For Industry

Animal Drug User Fee Act Performance Goals and Procedures

The goals and procedures of the FDA Center for Veterinary Medicine (CVM) as agreed to under the "Animal Drug Fee Act 2003" are summarized as follows:

Five-Year Goals (to be implemented by September 30, 2008)
  1. Review and act on 90 percent of complete animal drug applications (NADAs) and reactivations of such applications within 180 days after submission date.
  2. Review and act on 90 percent of non-manufacturing supplemental animal drug applications (i.e. supplemental animal drug applications for which safety or effectiveness data are required) and reactivations of such supplemental applications within 180 days after submission date.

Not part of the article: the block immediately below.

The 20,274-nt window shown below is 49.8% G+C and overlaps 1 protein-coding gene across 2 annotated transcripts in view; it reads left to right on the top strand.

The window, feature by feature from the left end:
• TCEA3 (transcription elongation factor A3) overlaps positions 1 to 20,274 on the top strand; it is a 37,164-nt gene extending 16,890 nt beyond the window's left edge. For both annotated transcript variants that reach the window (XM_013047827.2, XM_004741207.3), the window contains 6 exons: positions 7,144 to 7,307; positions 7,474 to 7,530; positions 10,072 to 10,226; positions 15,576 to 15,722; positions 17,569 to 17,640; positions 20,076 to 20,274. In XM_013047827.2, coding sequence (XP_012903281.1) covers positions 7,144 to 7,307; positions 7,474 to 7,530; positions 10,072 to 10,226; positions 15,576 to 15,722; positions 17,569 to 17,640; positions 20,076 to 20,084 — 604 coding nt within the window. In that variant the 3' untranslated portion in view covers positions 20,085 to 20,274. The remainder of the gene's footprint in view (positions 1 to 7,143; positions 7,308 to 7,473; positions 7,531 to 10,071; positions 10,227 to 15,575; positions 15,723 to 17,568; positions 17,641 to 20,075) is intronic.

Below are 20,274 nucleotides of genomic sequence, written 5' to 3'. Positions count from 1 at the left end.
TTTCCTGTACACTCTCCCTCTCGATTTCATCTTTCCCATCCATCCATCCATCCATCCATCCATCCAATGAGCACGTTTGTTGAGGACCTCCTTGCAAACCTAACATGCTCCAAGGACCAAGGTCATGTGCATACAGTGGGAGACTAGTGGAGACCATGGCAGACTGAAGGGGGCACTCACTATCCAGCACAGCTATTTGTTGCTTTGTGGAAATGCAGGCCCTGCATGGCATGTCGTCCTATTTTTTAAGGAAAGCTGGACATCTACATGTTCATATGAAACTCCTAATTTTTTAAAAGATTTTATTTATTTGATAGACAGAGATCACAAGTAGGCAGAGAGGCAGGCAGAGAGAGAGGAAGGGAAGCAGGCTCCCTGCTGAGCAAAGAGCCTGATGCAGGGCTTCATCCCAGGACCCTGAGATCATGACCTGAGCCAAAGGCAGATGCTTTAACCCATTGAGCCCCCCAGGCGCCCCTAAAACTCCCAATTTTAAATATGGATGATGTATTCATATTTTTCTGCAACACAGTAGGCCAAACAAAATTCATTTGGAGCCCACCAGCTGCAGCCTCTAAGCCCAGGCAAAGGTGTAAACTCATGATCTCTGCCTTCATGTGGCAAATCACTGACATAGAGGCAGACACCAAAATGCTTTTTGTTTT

3. Review and act on 90 percent of manufacturing supplemental animal drug applications and reactivations of such supplemental applications within 120 days after submissions date.
  4. Review and act on 90 percent of investigational animal drug study submissions within 180 days after submission date.
  5. Review and act on 90 percent of investigational animal drug submissions consisting of protocols, that the Agency and the sponsor consider to be an essential part of the basis for making the decision to approve or not approve an animal drug application or supplemental animal drug applications, without substantial data within 50 days after submission date.
  6. Review and act on 90 percent of administrative animal drug applications (NADAs submitted after all scientific decisions have been made in the investigational animal drug process, i.e., prior to the submission of the NADA) within 60 days after the submission date.